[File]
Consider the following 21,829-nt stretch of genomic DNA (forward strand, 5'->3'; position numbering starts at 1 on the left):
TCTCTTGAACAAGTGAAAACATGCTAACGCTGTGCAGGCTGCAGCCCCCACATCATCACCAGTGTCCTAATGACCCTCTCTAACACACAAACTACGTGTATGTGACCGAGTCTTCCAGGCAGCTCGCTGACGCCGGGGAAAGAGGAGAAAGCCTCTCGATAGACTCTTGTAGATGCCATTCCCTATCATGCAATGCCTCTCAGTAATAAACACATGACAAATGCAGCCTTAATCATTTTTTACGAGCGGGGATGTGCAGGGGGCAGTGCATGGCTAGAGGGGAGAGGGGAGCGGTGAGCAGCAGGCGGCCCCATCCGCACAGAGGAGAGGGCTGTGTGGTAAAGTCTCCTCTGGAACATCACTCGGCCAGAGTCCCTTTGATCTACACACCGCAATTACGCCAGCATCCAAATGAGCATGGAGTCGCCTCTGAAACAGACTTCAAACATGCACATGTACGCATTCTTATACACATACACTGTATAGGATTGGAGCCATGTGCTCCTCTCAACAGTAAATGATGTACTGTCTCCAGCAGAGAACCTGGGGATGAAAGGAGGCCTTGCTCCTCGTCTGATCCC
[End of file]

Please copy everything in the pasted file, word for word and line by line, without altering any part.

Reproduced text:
Consider the following 21,829-nt stretch of genomic DNA (forward strand, 5'->3'; position numbering starts at 1 on the left):
TCTCTTGAACAAGTGAAAACATGCTAACGCTGTGCAGGCTGCAGCCCCCACATCATCACCAGTGTCCTAATGACCCTCTCTAACACACAAACTACGTGTATGTGACCGAGTCTTCCAGGCAGCTCGCTGACGCCGGGGAAAGAGGAGAAAGCCTCTCGATAGACTCTTGTAGATGCCATTCCCTATCATGCAATGCCTCTCAGTAATAAACACATGACAAATGCAGCCTTAATCATTTTTTACGAGCGGGGATGTGCAGGGGGCAGTGCATGGCTAGAGGGGAGAGGGGAGCGGTGAGCAGCAGGCGGCCCCATCCGCACAGAGGAGAGGGCTGTGTGGTAAAGTCTCCTCTGGAACATCACTCGGCCAGAGTCCCTTTGATCTACACACCGCAATTACGCCAGCATCCAAATGAGCATGGAGTCGCCTCTGAAACAGACTTCAAACATGCACATGTACGCATTCTTATACACATACACTGTATAGGATTGGAGCCATGTGCTCCTCTCAACAGTAAATGATGTACTGTCTCCAGCAGAGAACCTGGGGATGAAAGGAGGCCTTGCTCCTCGTCTGATCCC